Robert Hill Hanna (1887-1967)
The Sash our Forefathers Wore
Robert Hill Hanna, VC (6 August 1887 – 15 June 1967), was an Irish born naturalised immigrant to Canada. He was a soldier in the Canadian Expeditionary Force and recipient of the Victoria Cross, the highest and most prestigious award for gallantry in the face of the enemy that can be awarded to British and Commonwealth forces.
Hanna joined the Canadian Expeditionary Force in November 1914. He was 30 years old, and a Company Sergeant-Major in the 29th Battalion, CEF, Canadian Expeditionary Force during the First World War when the following deed took place during the Battle of Hill 70 for which he was awarded the Victoria Cross. The citation published in the London Gazette, of November 8, 1917, detailed the event as follows:-
On August 21, 1917, at Hill 70 Lens, France, Company Sergeant-Major Hanna's company met with most severe enemy resistance at a heavily protected strong point, which had beaten off three assaults and all the officers of the company had become casualties. This warrant officer, under heavy machine-gun and rifle fire, coolly collected and led a party against the strong point, rushed through the wire and personally killed four of the enemy, capturing the position and silencing the machine-gun. This courageous action was responsible for the capture of a most important tactical point.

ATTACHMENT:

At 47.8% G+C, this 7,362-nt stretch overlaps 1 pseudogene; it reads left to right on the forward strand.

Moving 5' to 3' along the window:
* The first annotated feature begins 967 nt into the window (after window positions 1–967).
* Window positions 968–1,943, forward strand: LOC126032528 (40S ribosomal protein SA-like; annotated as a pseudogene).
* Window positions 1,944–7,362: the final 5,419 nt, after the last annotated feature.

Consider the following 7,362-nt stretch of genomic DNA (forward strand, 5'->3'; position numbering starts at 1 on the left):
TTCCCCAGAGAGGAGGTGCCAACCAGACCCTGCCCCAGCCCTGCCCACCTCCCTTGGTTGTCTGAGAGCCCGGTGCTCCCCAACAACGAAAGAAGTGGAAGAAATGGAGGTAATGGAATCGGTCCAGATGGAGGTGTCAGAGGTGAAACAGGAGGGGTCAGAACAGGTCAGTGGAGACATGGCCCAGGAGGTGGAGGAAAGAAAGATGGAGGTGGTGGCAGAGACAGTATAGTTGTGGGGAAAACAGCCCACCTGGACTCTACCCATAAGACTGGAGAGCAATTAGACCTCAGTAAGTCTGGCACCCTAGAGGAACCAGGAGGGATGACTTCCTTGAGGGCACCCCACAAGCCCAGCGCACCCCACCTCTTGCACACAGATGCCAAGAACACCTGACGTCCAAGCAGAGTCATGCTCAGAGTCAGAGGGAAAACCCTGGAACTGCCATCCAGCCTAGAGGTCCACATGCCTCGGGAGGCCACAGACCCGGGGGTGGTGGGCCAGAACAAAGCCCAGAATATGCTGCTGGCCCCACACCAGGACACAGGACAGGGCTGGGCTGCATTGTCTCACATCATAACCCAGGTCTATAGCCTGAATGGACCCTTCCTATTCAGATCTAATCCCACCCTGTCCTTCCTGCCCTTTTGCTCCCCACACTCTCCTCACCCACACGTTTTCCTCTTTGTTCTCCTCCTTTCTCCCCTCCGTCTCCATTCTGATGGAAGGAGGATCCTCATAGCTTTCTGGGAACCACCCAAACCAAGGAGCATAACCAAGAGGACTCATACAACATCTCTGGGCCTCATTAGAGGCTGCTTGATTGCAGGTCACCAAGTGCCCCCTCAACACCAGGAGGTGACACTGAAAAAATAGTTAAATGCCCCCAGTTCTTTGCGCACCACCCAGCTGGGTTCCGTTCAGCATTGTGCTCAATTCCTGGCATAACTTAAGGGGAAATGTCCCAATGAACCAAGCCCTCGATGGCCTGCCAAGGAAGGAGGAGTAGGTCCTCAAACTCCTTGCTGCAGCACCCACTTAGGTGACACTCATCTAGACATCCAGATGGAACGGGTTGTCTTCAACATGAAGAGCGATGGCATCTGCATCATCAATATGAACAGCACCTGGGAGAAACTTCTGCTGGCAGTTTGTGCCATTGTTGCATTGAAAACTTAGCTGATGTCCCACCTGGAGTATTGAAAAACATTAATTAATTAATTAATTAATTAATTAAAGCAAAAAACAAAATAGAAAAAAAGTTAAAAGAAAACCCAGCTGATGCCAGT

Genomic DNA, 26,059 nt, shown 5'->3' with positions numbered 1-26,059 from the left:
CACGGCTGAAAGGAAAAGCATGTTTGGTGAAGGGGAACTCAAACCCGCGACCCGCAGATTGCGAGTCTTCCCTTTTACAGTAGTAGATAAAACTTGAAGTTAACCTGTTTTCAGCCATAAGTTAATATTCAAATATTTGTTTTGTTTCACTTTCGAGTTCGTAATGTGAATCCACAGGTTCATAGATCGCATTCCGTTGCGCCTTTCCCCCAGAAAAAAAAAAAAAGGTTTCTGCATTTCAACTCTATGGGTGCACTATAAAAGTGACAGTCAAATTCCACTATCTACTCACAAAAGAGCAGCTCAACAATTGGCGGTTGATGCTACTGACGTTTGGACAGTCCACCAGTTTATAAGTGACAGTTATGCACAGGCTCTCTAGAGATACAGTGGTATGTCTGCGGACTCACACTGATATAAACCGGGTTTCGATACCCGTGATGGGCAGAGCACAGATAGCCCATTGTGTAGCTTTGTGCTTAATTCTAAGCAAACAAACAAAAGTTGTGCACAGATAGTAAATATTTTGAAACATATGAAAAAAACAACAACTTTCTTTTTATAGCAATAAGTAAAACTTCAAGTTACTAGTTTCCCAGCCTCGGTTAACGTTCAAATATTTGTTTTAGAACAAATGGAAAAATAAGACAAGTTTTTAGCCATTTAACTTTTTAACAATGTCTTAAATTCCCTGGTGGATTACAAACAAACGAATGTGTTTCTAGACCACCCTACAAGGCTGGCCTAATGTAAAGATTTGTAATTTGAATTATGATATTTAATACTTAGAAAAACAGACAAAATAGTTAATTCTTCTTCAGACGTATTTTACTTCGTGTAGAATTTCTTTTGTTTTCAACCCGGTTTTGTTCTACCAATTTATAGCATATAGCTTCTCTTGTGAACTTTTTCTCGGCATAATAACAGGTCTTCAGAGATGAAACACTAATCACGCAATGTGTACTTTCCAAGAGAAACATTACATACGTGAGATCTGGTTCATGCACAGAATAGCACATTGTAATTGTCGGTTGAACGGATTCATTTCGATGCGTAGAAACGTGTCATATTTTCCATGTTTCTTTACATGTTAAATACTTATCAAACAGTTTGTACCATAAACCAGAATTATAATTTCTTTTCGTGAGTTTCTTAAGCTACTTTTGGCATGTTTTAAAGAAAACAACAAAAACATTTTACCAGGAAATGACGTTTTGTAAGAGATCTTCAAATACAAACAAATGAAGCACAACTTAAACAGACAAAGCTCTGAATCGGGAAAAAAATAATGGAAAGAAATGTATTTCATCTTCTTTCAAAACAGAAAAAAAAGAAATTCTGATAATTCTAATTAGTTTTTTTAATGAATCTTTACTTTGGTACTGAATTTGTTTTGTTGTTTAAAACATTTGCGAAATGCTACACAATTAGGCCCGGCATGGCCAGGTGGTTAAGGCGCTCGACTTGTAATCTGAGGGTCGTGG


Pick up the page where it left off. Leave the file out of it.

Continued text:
Hanna was decorated for his courageous actions with the Victoria Cross by His Majesty King George V, at a ceremony held at Buckingham Palace on December 5, 1917. He later achieved the rank of lieutenant. He was born near Hanna's Close in Kilkeel, County Down Ulster in Ireland, near to the Mourne Mountains. His personal sword is on the wall of Kilkeel Royal British Legion club. In Kilkeel he belonged to Aughnahoory Loyal Orange Lodge No 343 and upon moving to Canada he joined the Orange Order in Canada Vancouver based Ontario L.O.L. No. 2226.
He died in Mount Lehman, British Columbia, Canada on 15 June 1967.
Hanna is buried at the Masonic Cemetery, Burnaby, British Columbia (plot 49, section C, grave 2).